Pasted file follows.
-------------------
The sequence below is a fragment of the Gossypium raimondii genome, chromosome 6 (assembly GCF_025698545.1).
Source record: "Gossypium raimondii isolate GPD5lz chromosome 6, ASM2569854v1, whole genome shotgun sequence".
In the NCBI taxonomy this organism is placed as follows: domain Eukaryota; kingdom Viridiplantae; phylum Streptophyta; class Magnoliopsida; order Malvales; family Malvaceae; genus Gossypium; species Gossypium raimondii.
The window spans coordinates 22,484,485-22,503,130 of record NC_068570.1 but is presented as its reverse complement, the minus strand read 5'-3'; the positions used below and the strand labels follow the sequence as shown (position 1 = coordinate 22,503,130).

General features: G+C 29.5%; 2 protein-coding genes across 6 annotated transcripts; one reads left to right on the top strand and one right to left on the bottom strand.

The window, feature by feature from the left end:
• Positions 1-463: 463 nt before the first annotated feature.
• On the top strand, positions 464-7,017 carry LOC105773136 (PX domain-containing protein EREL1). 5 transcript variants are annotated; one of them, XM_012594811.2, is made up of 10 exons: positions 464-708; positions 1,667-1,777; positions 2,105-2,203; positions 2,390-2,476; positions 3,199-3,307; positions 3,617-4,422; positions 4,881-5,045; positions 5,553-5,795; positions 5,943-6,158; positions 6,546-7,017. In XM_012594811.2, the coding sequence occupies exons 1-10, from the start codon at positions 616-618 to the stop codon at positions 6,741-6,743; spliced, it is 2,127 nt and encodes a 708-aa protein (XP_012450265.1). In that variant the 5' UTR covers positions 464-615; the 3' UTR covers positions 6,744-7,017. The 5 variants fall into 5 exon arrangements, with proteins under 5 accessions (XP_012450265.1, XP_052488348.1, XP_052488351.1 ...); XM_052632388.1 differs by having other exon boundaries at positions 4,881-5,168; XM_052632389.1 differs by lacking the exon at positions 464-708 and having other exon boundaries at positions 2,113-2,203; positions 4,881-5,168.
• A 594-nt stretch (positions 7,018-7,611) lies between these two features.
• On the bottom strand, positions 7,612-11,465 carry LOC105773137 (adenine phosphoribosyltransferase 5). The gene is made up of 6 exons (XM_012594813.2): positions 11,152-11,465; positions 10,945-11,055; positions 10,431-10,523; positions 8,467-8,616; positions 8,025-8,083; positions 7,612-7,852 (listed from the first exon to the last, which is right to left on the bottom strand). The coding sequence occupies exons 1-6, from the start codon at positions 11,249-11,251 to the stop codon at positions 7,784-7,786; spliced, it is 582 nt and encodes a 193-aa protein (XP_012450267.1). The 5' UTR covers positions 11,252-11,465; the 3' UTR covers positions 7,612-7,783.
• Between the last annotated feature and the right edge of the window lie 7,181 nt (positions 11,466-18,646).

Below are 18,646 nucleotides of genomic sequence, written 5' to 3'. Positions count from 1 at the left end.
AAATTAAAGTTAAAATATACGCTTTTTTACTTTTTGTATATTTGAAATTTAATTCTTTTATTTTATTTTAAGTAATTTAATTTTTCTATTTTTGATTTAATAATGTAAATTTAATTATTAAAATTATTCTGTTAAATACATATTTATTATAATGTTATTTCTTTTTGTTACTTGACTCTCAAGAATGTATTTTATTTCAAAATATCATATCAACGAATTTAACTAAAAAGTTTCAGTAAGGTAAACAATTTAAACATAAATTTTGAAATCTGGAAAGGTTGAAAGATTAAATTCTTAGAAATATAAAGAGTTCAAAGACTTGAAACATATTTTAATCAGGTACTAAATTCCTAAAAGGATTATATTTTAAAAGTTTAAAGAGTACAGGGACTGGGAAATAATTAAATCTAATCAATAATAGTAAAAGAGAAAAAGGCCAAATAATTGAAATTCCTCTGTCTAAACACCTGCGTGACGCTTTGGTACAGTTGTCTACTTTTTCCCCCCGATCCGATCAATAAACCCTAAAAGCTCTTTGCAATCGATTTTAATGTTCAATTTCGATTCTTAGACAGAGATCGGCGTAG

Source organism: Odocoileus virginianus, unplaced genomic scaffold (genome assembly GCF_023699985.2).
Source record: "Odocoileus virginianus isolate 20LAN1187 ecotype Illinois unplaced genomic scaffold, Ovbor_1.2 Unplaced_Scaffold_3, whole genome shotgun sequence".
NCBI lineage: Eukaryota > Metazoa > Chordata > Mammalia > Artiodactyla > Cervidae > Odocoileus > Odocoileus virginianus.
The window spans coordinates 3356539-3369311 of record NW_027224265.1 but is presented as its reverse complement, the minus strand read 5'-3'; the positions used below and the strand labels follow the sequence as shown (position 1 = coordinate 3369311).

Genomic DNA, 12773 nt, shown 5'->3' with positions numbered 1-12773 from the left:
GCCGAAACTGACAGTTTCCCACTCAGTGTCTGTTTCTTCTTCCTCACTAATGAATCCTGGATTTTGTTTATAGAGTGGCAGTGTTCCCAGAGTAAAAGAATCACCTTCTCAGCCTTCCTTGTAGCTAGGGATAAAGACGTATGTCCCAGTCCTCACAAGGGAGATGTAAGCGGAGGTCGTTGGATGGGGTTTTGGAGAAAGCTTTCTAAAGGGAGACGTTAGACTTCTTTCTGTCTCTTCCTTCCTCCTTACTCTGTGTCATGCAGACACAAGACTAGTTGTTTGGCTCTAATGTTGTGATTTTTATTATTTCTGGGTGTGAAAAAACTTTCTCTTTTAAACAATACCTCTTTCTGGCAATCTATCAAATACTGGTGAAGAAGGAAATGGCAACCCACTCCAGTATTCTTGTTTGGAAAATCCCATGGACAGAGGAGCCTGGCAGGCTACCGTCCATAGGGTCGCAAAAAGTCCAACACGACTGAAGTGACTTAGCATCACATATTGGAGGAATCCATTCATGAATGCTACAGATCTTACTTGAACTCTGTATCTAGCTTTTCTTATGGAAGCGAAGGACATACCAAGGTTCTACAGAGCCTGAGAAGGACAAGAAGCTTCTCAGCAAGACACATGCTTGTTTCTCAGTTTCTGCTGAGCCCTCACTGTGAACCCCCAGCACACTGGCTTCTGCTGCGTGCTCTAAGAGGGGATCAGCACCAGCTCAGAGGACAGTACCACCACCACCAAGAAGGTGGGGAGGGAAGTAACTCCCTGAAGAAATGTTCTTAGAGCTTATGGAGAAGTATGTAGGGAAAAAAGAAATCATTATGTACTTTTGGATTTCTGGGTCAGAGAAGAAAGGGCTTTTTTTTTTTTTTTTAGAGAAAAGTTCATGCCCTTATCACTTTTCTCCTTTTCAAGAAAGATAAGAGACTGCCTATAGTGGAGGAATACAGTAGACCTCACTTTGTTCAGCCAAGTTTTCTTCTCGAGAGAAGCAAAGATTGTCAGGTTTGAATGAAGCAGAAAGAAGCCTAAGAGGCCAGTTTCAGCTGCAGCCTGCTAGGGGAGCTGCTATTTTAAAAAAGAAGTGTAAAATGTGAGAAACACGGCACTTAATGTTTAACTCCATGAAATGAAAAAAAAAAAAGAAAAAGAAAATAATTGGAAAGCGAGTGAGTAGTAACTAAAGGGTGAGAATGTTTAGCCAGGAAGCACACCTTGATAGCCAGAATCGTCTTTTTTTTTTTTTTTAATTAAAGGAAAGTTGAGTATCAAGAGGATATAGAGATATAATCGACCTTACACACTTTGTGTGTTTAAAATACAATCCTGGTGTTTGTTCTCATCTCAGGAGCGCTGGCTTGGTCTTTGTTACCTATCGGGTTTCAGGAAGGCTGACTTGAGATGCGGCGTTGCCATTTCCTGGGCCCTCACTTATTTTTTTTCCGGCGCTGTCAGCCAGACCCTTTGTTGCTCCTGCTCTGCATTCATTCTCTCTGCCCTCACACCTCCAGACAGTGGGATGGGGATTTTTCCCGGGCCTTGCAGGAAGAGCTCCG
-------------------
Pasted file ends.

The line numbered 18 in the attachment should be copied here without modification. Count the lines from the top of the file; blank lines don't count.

Genomic DNA, 12773 nt, shown 5'->3' with positions numbered 1-12773 from the left: